A Case for Complexity Models in Network Design and Management
Theophilus Benson, Aditya Akella, Dave Maltz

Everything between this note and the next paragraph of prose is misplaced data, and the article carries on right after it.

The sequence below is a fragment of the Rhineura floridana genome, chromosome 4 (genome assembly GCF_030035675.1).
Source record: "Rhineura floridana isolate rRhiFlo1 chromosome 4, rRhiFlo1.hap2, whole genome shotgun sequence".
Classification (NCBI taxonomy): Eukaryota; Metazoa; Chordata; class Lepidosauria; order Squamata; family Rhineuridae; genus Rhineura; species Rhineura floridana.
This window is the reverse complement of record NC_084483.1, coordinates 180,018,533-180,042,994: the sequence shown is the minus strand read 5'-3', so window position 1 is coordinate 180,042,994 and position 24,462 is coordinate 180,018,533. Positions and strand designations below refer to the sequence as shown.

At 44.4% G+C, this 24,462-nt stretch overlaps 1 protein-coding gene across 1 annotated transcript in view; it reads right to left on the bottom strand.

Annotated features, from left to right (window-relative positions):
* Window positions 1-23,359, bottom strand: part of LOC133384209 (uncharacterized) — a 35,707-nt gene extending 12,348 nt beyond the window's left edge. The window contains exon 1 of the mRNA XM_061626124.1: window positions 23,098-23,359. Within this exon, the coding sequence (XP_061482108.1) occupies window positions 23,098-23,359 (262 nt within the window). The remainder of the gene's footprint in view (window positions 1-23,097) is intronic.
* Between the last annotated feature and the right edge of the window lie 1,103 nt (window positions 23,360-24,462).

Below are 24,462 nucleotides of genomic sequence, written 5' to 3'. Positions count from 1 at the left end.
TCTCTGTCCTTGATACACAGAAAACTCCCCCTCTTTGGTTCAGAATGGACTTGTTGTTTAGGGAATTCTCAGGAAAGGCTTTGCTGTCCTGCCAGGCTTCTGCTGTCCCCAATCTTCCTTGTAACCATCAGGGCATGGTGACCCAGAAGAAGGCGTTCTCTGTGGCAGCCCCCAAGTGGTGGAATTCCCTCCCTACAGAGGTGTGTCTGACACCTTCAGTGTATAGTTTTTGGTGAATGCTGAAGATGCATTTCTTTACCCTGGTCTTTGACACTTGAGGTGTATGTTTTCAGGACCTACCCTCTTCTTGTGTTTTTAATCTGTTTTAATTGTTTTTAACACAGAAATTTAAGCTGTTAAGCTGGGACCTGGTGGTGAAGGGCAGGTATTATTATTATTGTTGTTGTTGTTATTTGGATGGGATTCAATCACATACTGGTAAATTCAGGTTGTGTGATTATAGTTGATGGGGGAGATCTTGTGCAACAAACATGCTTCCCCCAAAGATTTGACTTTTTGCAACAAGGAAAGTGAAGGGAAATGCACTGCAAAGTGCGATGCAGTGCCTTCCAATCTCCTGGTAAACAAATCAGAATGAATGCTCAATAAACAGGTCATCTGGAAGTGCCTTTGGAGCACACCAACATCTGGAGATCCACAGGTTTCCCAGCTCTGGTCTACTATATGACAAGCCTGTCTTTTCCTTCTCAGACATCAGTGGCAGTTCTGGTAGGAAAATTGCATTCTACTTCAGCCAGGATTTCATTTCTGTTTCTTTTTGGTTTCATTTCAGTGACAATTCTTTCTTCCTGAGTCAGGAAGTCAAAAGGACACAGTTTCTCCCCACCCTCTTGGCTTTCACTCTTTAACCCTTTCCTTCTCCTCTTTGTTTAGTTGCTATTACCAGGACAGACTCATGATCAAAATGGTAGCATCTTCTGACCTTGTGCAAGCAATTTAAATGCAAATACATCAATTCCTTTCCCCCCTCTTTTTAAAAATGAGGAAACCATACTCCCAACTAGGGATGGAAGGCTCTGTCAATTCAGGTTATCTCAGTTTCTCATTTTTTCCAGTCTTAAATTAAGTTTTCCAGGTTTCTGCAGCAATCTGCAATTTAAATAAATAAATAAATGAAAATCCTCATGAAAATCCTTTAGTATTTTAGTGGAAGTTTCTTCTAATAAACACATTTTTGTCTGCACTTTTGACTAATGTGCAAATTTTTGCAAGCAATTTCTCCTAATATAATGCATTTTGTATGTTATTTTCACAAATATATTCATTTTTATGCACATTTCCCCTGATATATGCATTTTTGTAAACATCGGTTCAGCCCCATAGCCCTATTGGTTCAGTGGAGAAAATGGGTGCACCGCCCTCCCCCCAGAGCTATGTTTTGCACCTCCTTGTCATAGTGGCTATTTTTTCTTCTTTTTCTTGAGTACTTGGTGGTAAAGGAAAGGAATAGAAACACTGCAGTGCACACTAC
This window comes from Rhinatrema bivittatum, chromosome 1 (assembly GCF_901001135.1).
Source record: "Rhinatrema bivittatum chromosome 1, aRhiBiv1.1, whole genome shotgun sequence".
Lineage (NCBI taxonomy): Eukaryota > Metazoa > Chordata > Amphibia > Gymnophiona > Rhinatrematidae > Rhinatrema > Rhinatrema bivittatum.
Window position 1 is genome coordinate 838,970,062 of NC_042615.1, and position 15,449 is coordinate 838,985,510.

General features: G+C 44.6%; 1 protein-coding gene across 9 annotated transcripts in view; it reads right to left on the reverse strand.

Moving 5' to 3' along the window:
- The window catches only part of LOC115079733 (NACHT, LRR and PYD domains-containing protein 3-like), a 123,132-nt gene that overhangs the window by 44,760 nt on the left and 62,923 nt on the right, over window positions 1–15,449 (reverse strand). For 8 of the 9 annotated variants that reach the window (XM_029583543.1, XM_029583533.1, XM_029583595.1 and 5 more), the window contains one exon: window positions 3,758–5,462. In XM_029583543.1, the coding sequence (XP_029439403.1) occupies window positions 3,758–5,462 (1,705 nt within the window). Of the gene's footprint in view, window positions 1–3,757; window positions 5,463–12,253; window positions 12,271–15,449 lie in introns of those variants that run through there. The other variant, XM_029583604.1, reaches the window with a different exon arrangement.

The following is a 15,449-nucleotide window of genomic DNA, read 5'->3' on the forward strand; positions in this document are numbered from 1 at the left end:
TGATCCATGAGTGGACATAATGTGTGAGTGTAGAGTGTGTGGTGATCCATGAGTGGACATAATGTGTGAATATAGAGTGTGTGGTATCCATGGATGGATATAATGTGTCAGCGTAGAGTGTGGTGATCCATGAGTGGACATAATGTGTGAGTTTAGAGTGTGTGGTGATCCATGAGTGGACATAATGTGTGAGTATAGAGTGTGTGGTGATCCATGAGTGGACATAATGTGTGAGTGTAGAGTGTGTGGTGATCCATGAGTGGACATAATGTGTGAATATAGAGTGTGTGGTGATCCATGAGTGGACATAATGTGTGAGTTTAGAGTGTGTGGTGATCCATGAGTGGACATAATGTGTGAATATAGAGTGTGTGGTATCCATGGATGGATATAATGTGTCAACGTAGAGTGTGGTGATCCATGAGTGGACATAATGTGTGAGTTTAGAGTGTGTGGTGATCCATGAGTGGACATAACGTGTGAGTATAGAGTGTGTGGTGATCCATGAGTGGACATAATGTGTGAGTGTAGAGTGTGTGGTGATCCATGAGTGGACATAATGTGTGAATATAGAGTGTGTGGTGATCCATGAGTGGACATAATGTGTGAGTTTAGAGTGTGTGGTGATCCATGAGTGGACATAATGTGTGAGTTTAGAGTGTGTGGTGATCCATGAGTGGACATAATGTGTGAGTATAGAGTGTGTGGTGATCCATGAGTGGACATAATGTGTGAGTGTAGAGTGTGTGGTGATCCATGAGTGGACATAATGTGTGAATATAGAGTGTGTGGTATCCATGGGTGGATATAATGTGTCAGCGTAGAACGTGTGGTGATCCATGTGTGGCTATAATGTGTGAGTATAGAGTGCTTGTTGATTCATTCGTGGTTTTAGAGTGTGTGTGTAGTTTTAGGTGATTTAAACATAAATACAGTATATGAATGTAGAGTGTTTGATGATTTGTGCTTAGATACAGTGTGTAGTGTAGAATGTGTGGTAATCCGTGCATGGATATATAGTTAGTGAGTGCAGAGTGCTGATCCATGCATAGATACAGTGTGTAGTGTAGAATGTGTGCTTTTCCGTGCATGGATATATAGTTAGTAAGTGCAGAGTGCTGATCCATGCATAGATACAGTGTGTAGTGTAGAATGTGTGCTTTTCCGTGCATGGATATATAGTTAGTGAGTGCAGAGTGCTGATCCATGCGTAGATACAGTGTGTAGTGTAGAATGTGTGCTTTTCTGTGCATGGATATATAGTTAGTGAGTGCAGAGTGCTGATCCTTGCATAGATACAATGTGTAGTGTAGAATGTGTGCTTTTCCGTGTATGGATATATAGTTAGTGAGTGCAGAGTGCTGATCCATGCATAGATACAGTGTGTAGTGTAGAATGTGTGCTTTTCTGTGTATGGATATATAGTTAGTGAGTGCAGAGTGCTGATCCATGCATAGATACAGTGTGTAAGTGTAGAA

Anecdotal evidence and intuition suggest that an operator’s ability to manage a network decreases as the network becomes more complex. However, there is currently no way to systematically quantify how complex a network’s design is nor how complexity may impact network management activities. In this paper, we develop a suite of complexity models that describe the routing design and conﬁguration of a network in a succinct fashion, abstracting away details of the underlying conﬁguration languages. Our models, and the complexity metrics arising from them, capture the difﬁculty of conﬁguring speciﬁc control and data plane behaviors in various routers. They also enable measurement of the inherent complexity of reachability constraints that a network implements via its routing design. Our models simplify network design and management by facil- itating comparison between alternative designs for a network. To demonstrate their value, we use the metrics to perform a comparative study of the complexity of ﬁve different networks, including three university networks and two enterprise networks.
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